Flies are naturally attracted to decaying waste, but we substantially reduced their presence by keeping the compost barrel area well-ventilated and isolated with insect netting, and requesting users close the toilet lid between use. Bulking material decreases the moisture in the barrel and thus additionally helps with reducing flies.
We discovered that at 75% full, the compost bucket was too heavy for a single individual to transport by themselves, requiring two people with a dolly. We pivoted to using heavy-duty trash cans with built-in wheels, allowing for easier transport to the long-term compost processing site.
After the summer festival season at Stonehedge, we added a urine diverter to the toilet seat, which redirects liquid waste into separate collection jugs. After being sealed and allowed to self-pasteurize for 30 days, the urine is diluted with ten parts water and applied to the land. By adding this urine diverting system, the compost barrels require less bulking agent and are easier to relocate during peak summer usage.
While using primarily salvaged materials lowered the project’s carbon footprint and overall material cost, the inconsistency in dimension and quality of materials we sourced was a challenge in design and construction. We had to discard warped lumber several times. We also had to modify building plans on-the-fly in order to accommodate non-standard materials. In the future, we would consider purchasing new dimensional lumber for the structure and using salvaged materials for the sheathing and interiors.
Our approach to charring the wood facade differed much from the traditional Shou Sugi Ban method, which typically uses cedar planks. Charring salvaged wood proved challenging as it was difficult to determine if there were any impurities that could be hazardous to burn. From a durability perspective, the charred wood facade has shown no signs of decay, withstanding a harsh winter and many rain storms. Additional monitoring is required to understand the full durability of the charred wood facade and base frame.
The compost toilet project is a successful first step in the larger vision to transform all organic waste generated at Stonehedge – both human waste and food scraps – into usable fertilizer. Equipped with all that we have learned through this process, we plan to design and build more compost toilets to support a growing glamping and festival infrastructure at Stonehedge, and experiment with a greater variety of lightweight materials and low-carbon construction techniques. Another project that will support this vision is renovating a derelict mobile home into a rainwater-powered bathhouse and central waste treatment center, where collected human waste from compost toilets will be further broken down through composting systems. Additionally, we hope to host construction and composting workshops facilitated through the Lehigh Valley Natural Builders Guild and Point of Shift, to teach others how to build their own low-cost compost toilets.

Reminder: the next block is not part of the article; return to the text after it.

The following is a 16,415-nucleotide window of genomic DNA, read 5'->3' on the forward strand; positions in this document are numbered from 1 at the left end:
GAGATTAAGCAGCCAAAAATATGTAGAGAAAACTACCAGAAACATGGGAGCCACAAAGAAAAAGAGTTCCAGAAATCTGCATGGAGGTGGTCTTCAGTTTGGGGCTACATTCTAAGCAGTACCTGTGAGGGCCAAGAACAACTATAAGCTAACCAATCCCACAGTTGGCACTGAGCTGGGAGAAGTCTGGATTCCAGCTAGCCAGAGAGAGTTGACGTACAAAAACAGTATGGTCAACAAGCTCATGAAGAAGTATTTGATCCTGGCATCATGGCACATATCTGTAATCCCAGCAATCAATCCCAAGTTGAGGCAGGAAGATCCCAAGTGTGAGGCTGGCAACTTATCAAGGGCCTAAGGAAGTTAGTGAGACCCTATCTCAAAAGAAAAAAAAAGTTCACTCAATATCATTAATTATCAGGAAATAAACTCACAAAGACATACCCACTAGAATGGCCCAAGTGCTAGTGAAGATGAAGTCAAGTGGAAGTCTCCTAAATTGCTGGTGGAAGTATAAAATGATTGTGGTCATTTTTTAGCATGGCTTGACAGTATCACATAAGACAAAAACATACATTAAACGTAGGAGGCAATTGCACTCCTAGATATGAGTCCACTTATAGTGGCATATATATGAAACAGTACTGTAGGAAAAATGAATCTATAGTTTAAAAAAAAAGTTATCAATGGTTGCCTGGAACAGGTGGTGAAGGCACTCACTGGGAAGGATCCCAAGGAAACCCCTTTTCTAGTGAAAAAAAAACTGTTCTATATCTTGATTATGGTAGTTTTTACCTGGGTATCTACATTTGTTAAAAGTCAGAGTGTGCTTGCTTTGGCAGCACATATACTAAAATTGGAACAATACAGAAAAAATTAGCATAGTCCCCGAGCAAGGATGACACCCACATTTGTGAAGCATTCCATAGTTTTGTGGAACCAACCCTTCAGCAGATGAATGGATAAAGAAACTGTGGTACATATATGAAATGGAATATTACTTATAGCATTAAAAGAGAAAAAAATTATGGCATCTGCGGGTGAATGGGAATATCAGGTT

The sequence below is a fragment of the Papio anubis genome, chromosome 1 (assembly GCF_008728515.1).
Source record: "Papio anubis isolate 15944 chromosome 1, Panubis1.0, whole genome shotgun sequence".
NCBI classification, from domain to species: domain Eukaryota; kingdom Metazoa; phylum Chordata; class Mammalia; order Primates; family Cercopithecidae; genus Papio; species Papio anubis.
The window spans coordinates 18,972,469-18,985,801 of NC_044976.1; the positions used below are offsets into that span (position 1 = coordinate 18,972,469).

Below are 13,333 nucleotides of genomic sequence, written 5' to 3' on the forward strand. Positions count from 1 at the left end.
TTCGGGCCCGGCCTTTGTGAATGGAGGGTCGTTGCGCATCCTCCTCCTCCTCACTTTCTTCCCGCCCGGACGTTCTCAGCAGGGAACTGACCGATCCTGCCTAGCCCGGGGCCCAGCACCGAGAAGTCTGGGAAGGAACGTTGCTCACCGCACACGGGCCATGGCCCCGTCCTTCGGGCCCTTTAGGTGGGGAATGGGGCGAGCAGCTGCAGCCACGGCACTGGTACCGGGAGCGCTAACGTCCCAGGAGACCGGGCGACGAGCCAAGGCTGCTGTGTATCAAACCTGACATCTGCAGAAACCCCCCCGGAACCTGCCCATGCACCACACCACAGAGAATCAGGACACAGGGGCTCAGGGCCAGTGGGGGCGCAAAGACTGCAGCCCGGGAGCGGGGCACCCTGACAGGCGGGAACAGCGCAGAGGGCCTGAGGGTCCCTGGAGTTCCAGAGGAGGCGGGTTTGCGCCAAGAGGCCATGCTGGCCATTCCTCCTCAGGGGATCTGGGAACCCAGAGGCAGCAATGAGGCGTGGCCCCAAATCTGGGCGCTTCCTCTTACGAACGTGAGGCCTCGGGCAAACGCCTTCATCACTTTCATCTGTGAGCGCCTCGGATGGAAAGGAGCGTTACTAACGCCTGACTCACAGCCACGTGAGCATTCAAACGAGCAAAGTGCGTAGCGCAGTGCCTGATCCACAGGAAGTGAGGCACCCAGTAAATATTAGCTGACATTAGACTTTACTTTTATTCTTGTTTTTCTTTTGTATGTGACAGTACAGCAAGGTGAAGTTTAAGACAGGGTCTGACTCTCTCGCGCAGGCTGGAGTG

If you’re interested in building your own compost toilet using the plans we’ve developed, you can download the base plans from www.nicky-rhodes.com/toilet.html. These plans are dynamic and intended to evolve through collaborative expertise. If you have ideas for ways to make the process cheaper, simpler, more sustainable, or more beautiful, please reach out to email@example.com. If you are interested in implementing your own composting toilet or unique circular sanitation system, contact Kelsey at www.pointofshift.com.
Stonehedge Holistic Learning Center is actively seeking investment to support the expansion of its sustainable glamping operations. Learn more at www.mainvest.com/b/stonehedge-pbc-tamaqua. If you’re local to the Lehigh Valley, you can get involved with the Lehigh Valley Natural Builders Guild by visiting our website at naturalbuildersguild.org. The Guild frequently hosts educational workshops and monthly meetups, and we are always looking to expand our community.